29 April 2013
Y is for Yesteryear
It is no secret that I am a fan of older versions of D&D. I'm fact, if I could convince my players, we'd all be playing second edition, maybe even first. Generally this preference stems from a distaste for rules, as the more modern the system, the more encyclopedic one's knowledge of the rules must be to play. But a large portion of this preference is due to nostalgia, and a desire to harken back to the good old days of yesteryear.
The first edition I learned to play was second. My older brother introduced me to the game and I remember taking hours crafting my first character. He was a dwarven fighter with an 18/86 Strength named Mad Gort. You may have read little excerpts of his adventures in previous entries. Ever since then I've had a soft spot for fighters, and dwarves. The game had a strange draw to it I couldn't explain. I felt immensely powerful, something that second edition I believe did very well; though still maintaining power in the DM's hands. It had its problems of course, who could forget the confusing system of THAC0, negative AC, and having to remember when rolling high was good and when rolling low was good? Monsters didn't have CR so it was up to the DM to craft his own encounters and hope it was enough to challenge the players but not overwhelm them.
I remember being totally enraptured in the game, to the point where I played until 3am any night we played. The adventures of the past will always be sacred to me. I think that companies have been capitalizing on nostalgia of late, specifically Wizards of the Coast re-releasing the 1st edition rulebook set. I hear the 2nd edition is in the works as well. I will no doubt buy them both.
In the older editions, I felt as if the world was more oppressive. More threatening and dangerous. Random encounter tables were more common then, and occasionally a die rolled an un-winnable encounter. What did the players do? It revolved more around the ability to think on their feet, do things the rules may not allow for, and most importantly encourage creativity in the players. I ran a game where partway through the story, the game switched from 2nd edition to 3rd edition, because most of my players joined in the era when 3rd edition was the primary version. They felt more comfortable using those rules. Almost immediately I saw a decline in the creativity of the solutions for problems, I saw a drop in the way in which they dictated their actions in combat. In went from "I run at the githyanki and make a downward chop to break his face open" to "I make a charge, moving double my speed to the githyanki and make an attack". The descriptive words were lost. All their solutions to problems somehow incorporate their abilities and powers now, not their minds. Lately I will admit I've purposely presented problems that can't be solved by powers and seen a return to the old form, so one could easily make the argument that the problem was me, but I find I am not the only person to have noticed this change in thinking between editions.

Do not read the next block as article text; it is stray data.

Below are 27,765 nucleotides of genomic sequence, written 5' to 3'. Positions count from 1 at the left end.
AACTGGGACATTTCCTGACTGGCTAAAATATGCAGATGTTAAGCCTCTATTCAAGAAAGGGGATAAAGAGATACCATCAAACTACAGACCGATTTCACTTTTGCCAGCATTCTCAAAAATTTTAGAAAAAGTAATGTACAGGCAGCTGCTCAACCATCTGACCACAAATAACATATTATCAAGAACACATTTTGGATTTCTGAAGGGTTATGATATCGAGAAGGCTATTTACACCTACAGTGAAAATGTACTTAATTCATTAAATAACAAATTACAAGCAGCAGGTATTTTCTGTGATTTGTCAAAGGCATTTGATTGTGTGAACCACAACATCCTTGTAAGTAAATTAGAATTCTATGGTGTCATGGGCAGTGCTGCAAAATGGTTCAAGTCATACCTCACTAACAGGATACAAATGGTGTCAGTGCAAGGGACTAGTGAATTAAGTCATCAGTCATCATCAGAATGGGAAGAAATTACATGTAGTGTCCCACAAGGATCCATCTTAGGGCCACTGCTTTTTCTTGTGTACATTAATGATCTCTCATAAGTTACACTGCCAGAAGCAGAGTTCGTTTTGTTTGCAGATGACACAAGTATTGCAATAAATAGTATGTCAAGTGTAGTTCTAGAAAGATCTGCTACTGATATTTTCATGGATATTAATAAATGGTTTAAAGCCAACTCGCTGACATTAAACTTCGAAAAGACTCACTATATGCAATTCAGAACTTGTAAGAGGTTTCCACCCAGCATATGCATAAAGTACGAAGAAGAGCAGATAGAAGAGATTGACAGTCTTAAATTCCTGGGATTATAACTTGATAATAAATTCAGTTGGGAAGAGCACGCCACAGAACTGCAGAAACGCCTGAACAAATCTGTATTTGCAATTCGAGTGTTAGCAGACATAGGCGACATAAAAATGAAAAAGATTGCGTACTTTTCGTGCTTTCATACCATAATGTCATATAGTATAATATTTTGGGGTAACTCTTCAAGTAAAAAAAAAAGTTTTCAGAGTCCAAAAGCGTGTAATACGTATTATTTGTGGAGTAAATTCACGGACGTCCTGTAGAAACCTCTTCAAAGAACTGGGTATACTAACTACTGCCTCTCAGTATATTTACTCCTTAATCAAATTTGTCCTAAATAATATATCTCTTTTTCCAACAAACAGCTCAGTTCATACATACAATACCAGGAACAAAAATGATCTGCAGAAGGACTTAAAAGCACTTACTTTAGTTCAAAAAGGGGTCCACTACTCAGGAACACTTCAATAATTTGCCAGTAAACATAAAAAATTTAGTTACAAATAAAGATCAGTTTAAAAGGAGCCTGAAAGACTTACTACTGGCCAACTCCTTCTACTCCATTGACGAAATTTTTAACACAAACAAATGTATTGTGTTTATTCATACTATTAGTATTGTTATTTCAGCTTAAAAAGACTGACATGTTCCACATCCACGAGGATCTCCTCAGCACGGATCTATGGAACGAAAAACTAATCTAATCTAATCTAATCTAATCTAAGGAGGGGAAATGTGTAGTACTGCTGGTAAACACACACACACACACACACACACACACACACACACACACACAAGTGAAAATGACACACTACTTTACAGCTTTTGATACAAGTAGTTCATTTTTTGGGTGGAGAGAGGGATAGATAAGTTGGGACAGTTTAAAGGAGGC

I dont want to sound like I don't like 3rd edition and Pathfinder and the OGL rules in general. They're great. I run two OGL games currently. I'll pick up 5th edition when it comes out and probably convert all my games to it. I'm in the beta currently and running a third game of that, just to try out rules and the like, with a party comprised of my wife, my sister, her boyfriend, my brother, and even my mom. It looks good, and if it holds to the old-school vibe I've been getting so far from it, I'll adopt it. But I'll talk more on that another time. Finally if you love old-school gaming, I encourage you to read a file I previously mentioned called "A Quick Primer For Old School Gaming". Tell me about your favorite editions, what edition you were introduced into the game with, and why you love it so much, then tell me about your favorite memories of yesteryear. Thanks for reading, stay tuned tomorrow for the last day of the A to Z challenge in "Z is for Zero Hour".
A Quick Primer For Old School Gaming